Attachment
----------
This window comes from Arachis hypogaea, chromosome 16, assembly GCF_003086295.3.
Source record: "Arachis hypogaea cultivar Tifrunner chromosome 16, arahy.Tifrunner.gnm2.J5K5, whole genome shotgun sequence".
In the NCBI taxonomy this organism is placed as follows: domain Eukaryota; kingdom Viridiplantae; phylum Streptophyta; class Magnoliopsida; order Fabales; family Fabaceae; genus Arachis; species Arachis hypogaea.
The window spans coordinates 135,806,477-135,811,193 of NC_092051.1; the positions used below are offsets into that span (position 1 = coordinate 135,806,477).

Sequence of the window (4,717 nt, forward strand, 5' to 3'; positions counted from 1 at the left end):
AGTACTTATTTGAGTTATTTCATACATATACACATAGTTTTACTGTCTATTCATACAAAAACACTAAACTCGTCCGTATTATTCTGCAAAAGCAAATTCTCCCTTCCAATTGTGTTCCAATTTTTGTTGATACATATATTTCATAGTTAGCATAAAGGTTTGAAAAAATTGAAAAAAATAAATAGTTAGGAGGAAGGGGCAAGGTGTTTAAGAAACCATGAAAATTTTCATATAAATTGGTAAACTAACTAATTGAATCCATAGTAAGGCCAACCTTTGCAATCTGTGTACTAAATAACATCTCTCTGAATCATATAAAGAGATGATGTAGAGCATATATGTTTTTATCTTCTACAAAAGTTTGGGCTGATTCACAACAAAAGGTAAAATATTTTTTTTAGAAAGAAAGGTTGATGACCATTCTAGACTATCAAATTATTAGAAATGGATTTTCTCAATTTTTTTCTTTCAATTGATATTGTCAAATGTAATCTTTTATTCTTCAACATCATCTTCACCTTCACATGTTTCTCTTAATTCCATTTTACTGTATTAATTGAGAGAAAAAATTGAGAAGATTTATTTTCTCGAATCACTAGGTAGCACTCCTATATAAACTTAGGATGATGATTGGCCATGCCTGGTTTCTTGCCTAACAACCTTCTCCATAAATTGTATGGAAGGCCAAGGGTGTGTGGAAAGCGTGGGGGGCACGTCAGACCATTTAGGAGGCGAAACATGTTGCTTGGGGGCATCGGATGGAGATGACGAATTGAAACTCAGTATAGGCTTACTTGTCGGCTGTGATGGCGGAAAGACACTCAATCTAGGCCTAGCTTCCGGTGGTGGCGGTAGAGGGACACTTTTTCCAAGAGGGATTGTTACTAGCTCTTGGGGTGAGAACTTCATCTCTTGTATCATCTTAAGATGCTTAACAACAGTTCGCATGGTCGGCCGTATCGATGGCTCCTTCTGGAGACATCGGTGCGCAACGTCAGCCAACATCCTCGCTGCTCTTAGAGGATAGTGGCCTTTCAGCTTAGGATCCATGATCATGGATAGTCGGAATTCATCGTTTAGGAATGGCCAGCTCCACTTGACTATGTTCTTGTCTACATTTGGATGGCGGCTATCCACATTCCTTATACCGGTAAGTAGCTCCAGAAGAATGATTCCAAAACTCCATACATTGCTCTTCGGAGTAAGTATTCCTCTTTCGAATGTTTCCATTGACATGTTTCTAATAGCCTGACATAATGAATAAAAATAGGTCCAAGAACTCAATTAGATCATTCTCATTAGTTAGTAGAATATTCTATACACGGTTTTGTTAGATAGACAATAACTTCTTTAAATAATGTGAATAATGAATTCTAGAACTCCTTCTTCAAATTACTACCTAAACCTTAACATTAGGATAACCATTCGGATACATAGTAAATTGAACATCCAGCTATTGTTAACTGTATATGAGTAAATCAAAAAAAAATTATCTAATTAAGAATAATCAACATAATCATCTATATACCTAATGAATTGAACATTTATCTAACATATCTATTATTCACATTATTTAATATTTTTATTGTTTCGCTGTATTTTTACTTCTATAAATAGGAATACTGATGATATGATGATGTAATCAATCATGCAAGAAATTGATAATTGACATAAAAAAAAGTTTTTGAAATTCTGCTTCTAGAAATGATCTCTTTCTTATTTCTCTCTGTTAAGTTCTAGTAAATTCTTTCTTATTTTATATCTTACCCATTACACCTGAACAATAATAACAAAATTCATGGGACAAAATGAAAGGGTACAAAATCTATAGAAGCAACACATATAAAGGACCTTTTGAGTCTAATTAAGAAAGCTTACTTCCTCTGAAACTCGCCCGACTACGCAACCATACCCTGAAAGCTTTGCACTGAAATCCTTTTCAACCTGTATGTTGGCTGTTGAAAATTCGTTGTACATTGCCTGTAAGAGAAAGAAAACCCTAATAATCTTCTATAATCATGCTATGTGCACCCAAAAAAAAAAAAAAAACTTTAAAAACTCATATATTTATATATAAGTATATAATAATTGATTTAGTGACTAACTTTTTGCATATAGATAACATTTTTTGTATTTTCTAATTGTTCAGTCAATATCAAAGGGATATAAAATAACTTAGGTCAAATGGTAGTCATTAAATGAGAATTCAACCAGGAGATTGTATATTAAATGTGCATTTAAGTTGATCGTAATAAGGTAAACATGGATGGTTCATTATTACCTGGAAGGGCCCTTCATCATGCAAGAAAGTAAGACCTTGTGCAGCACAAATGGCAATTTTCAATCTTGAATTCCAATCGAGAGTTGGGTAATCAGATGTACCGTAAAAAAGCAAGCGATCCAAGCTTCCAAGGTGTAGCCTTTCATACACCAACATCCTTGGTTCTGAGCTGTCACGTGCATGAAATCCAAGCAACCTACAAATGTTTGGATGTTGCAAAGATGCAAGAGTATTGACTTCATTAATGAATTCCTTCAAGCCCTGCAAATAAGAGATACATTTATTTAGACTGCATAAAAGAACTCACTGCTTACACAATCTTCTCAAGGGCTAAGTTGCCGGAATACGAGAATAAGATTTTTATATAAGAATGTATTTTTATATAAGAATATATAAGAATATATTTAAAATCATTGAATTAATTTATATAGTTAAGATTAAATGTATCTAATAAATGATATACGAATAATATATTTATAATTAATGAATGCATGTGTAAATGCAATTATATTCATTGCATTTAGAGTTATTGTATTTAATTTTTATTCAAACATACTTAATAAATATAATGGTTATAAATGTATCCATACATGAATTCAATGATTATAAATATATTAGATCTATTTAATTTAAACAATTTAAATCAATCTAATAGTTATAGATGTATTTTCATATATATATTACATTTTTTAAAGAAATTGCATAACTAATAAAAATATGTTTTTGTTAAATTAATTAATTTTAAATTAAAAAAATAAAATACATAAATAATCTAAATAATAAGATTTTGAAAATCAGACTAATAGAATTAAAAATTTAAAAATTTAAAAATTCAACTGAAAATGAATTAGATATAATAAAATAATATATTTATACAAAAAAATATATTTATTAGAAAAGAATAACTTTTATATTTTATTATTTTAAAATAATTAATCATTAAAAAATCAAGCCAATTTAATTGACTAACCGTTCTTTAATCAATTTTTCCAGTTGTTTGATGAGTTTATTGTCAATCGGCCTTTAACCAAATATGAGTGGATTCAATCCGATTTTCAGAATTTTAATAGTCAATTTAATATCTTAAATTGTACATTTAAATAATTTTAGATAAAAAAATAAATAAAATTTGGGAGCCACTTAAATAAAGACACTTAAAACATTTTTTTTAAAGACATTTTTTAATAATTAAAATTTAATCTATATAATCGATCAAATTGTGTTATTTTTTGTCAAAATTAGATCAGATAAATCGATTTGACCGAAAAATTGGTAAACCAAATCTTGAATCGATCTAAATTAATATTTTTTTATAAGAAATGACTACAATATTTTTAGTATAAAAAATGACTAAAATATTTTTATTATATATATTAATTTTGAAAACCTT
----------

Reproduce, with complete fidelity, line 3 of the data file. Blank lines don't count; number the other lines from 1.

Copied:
In the NCBI taxonomy this organism is placed as follows: domain Eukaryota; kingdom Viridiplantae; phylum Streptophyta; class Magnoliopsida; order Fabales; family Fabaceae; genus Arachis; species Arachis hypogaea.